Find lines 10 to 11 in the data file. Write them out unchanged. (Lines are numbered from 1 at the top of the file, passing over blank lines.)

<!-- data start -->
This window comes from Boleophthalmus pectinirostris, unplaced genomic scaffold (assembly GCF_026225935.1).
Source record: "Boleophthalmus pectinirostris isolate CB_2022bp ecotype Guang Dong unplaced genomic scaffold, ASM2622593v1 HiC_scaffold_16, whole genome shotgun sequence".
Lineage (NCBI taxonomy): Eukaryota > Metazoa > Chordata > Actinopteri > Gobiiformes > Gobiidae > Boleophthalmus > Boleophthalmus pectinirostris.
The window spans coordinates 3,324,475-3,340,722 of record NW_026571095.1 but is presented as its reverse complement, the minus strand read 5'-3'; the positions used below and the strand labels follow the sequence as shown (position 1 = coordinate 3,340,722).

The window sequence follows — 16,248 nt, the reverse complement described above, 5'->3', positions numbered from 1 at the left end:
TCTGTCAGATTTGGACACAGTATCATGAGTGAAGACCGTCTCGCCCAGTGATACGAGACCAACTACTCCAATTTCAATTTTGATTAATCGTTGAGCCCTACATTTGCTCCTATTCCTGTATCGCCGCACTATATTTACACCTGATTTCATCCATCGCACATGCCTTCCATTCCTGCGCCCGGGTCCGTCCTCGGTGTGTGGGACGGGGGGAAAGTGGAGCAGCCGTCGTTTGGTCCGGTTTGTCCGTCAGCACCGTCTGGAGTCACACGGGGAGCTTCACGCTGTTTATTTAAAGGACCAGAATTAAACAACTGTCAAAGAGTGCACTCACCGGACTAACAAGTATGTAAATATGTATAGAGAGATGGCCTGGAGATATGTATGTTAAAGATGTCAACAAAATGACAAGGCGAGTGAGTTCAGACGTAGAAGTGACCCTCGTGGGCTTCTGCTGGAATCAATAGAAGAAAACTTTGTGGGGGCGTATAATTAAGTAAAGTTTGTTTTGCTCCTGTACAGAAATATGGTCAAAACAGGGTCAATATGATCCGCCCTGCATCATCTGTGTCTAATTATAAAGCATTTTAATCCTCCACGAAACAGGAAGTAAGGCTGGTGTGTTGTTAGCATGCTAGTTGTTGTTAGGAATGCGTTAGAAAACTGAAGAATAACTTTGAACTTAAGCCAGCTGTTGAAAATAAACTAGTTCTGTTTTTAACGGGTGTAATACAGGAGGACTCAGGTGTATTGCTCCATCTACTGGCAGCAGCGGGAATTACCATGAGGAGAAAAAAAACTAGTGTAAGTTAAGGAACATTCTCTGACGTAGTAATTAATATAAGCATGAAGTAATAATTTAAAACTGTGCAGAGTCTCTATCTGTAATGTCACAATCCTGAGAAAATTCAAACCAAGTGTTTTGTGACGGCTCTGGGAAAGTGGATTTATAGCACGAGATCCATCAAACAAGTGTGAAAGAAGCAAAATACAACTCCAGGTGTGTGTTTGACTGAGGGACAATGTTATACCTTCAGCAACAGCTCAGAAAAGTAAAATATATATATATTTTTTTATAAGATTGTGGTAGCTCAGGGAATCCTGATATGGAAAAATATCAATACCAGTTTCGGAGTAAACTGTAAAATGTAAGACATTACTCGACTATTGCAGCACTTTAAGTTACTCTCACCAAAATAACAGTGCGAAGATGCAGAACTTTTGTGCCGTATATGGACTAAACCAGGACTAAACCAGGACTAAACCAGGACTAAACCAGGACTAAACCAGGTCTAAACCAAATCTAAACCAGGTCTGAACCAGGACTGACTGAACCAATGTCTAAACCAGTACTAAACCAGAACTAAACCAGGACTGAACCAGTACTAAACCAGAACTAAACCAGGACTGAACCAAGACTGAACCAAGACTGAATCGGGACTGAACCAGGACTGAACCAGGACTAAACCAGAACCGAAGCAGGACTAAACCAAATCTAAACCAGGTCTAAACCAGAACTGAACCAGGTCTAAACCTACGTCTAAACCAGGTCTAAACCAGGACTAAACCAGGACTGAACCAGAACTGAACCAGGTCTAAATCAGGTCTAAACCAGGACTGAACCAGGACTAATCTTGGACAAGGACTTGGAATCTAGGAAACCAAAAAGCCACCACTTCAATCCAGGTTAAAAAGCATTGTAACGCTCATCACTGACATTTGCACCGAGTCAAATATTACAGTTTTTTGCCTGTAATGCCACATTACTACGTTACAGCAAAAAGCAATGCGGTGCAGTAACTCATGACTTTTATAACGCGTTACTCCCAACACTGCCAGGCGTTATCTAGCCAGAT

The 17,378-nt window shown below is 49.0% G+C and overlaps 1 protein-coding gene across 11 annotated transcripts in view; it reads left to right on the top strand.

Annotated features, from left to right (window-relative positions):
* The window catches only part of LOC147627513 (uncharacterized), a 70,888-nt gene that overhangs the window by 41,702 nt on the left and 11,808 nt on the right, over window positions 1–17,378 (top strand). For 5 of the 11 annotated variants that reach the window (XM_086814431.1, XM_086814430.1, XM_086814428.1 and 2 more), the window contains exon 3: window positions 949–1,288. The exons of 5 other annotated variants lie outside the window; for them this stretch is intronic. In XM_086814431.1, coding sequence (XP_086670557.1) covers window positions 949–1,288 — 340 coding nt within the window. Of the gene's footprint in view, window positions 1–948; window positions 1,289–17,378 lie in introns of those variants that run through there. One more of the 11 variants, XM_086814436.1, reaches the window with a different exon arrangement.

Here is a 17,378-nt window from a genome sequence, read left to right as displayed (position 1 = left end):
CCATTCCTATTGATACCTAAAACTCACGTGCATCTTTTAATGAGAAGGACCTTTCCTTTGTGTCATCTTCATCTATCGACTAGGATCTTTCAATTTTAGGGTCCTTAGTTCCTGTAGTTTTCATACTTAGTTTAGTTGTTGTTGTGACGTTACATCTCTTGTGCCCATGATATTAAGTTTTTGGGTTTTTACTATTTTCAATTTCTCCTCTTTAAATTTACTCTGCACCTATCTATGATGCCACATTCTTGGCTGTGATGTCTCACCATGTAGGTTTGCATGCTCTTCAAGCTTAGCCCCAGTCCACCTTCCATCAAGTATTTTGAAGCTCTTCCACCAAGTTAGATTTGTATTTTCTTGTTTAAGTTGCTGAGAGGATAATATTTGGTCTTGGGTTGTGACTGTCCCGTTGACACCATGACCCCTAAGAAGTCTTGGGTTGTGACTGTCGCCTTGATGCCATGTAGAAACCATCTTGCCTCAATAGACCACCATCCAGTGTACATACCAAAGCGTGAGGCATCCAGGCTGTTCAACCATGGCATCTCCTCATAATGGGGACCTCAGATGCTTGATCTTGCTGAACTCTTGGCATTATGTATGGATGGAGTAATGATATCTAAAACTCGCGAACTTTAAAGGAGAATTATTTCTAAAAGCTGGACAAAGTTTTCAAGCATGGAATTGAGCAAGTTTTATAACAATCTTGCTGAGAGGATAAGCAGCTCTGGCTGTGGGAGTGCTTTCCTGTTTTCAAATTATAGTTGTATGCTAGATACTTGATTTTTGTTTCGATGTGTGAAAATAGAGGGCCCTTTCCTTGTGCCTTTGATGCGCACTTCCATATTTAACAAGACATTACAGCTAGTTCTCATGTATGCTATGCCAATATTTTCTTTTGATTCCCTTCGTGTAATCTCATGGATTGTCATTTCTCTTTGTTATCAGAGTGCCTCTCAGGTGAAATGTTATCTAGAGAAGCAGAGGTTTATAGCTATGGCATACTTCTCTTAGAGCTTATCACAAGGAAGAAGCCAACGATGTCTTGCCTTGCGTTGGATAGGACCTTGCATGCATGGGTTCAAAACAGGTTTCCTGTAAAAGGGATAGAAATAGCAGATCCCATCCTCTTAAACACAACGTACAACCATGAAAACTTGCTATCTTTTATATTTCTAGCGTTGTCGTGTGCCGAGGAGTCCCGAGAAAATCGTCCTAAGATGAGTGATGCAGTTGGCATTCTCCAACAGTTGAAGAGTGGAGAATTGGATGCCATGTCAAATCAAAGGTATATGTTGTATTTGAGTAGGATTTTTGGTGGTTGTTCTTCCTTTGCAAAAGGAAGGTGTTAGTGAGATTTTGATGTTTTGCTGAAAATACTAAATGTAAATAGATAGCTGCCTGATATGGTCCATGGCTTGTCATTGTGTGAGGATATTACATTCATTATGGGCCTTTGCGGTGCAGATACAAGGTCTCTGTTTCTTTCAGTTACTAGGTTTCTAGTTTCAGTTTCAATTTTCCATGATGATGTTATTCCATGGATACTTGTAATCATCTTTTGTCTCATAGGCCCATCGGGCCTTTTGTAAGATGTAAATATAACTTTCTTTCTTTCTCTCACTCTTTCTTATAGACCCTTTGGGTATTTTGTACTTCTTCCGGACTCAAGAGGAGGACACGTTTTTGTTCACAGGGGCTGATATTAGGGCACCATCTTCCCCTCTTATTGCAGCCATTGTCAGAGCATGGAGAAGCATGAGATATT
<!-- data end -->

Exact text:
Here is a 17,378-nt window from a genome sequence, read left to right as displayed (position 1 = left end):
CCATTCCTATTGATACCTAAAACTCACGTGCATCTTTTAATGAGAAGGACCTTTCCTTTGTGTCATCTTCATCTATCGACTAGGATCTTTCAATTTTAGGGTCCTTAGTTCCTGTAGTTTTCATACTTAGTTTAGTTGTTGTTGTGACGTTACATCTCTTGTGCCCATGATATTAAGTTTTTGGGTTTTTACTATTTTCAATTTCTCCTCTTTAAATTTACTCTGCACCTATCTATGATGCCACATTCTTGGCTGTGATGTCTCACCATGTAGGTTTGCATGCTCTTCAAGCTTAGCCCCAGTCCACCTTCCATCAAGTATTTTGAAGCTCTTCCACCAAGTTAGATTTGTATTTTCTTGTTTAAGTTGCTGAGAGGATAATATTTGGTCTTGGGTTGTGACTGTCCCGTTGACACCATGACCCCTAAGAAGTCTTGGGTTGTGACTGTCGCCTTGATGCCATGTAGAAACCATCTTGCCTCAATAGACCACCATCCAGTGTACATACCAAAGCGTGAGGCATCCAGGCTGTTCAACCATGGCATCTCCTCATAATGGGGACCTCAGATGCTTGATCTTGCTGAACTCTTGGCATTATGTATGGATGGAGTAATGATATCTAAAACTCGCGAACTTTAAAGGAGAATTATTTCTAAAAGCTGGACAAAGTTTTCAAGCATGGAATTGAGCAAGTTTTATAACAATCTTGCTGAGAGGATAAGCAGCTCTGGCTGTGGGAGTGCTTTCCTGTTTTCAAATTATAGTTGTATGCTAGATACTTGATTTTTGTTTCGATGTGTGAAAATAGAGGGCCCTTTCCTTGTGCCTTTGATGCGCACTTCCATATTTAACAAGACATTACAGCTAGTTCTCATGTATGCTATGCCAATATTTTCTTTTGATTCCCTTCGTGTAATCTCATGGATTGTCATTTCTCTTTGTTATCAGAGTGCCTCTCAGGTGAAATGTTATCTAGAGAAGCAGAGGTTTATAGCTATGGCATACTTCTCTTAGAGCTTATCACAAGGAAGAAGCCAACGATGTCTTGCCTTGCGTTGGATAGGACCTTGCATGCATGGGTTCAAAACAGGTTTCCTGTAAAAGGGATAGAAATAGCAGATCCCATCCTCTTAAACACAACGTACAACCATGAAAACTTGCTATCTTTTATATTTCTAGCGTTGTCGTGTGCCGAGGAGTCCCGAGAAAATCGTCCTAAGATGAGTGATGCAGTTGGCATTCTCCAACAGTTGAAGAGTGGAGAATTGGATGCCATGTCAAATCAAAGGTATATGTTGTATTTGAGTAGGATTTTTGGTGGTTGTTCTTCCTTTGCAAAAGGAAGGTGTTAGTGAGATTTTGATGTTTTGCTGAAAATACTAAATGTAAATAGATAGCTGCCTGATATGGTCCATGGCTTGTCATTGTGTGAGGATATTACATTCATTATGGGCCTTTGCGGTGCAGATACAAGGTCTCTGTTTCTTTCAGTTACTAGGTTTCTAGTTTCAGTTTCAATTTTCCATGATGATGTTATTCCATGGATACTTGTAATCATCTTTTGTCTCATAGGCCCATCGGGCCTTTTGTAAGATGTAAATATAACTTTCTTTCTTTCTCTCACTCTTTCTTATAGACCCTTTGGGTATTTTGTACTTCTTCCGGACTCAAGAGGAGGACACGTTTTTGTTCACAGGGGCTGATATTAGGGCACCATCTTCCCCTCTTATTGCAGCCATTGTCAGAGCATGGAGAAGCATGAGATATT